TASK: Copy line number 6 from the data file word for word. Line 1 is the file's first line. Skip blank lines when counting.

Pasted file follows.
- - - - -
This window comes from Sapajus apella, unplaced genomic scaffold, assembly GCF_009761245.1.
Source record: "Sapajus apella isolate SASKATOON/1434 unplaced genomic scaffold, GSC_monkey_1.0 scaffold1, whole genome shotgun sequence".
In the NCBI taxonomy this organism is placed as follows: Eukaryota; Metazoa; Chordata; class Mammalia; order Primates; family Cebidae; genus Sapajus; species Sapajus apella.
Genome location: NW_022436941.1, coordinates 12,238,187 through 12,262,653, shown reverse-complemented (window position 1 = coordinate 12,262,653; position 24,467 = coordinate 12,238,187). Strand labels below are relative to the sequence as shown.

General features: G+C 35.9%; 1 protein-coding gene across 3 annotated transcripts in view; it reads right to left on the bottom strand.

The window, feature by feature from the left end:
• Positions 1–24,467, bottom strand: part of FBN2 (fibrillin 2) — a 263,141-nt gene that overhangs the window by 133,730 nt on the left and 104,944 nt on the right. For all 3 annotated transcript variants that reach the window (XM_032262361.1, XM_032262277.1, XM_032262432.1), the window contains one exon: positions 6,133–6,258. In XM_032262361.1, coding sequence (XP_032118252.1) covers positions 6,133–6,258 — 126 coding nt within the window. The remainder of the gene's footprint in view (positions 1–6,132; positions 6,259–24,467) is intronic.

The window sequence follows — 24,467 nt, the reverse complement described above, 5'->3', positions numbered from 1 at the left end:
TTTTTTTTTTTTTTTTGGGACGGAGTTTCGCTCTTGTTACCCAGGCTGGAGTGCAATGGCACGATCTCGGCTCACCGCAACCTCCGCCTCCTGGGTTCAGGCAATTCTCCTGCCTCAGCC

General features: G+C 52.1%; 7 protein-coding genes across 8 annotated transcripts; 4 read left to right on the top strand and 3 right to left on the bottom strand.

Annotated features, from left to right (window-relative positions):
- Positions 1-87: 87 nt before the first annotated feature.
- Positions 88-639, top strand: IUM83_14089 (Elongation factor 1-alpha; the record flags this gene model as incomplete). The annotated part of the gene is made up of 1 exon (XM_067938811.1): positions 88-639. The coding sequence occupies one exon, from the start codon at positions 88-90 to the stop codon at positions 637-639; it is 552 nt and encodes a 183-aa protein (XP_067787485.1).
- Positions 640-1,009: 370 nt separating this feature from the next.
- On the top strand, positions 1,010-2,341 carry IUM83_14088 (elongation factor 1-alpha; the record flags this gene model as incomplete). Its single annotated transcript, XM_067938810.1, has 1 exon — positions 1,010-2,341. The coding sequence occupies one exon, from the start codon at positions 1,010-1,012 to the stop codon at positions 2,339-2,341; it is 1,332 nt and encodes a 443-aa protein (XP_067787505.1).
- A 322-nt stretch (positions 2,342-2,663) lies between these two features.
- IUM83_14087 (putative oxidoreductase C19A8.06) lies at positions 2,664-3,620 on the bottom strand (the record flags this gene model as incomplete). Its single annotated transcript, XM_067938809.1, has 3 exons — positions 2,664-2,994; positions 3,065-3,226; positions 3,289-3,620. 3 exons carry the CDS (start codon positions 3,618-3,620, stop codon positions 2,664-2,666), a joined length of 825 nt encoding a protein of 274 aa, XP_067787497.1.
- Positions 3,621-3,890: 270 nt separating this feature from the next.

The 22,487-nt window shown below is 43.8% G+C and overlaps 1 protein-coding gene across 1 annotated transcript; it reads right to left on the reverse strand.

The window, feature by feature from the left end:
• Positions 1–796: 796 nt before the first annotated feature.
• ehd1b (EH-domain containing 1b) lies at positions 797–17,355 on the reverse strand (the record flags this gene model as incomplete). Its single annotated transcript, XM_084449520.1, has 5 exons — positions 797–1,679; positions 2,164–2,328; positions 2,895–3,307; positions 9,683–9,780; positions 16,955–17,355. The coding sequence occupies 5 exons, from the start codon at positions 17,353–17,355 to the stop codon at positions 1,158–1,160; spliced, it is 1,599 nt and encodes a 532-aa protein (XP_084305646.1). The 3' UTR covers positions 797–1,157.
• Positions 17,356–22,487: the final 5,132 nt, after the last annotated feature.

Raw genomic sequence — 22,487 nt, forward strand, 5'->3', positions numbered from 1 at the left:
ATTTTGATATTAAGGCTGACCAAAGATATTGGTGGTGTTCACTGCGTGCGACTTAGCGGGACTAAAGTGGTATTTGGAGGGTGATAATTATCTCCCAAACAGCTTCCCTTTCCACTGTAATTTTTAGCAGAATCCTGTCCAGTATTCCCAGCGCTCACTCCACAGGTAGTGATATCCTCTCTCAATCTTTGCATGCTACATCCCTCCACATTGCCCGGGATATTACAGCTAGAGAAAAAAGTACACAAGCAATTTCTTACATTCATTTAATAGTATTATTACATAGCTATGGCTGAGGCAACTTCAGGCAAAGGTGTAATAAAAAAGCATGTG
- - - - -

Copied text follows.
The window, feature by feature from the left end: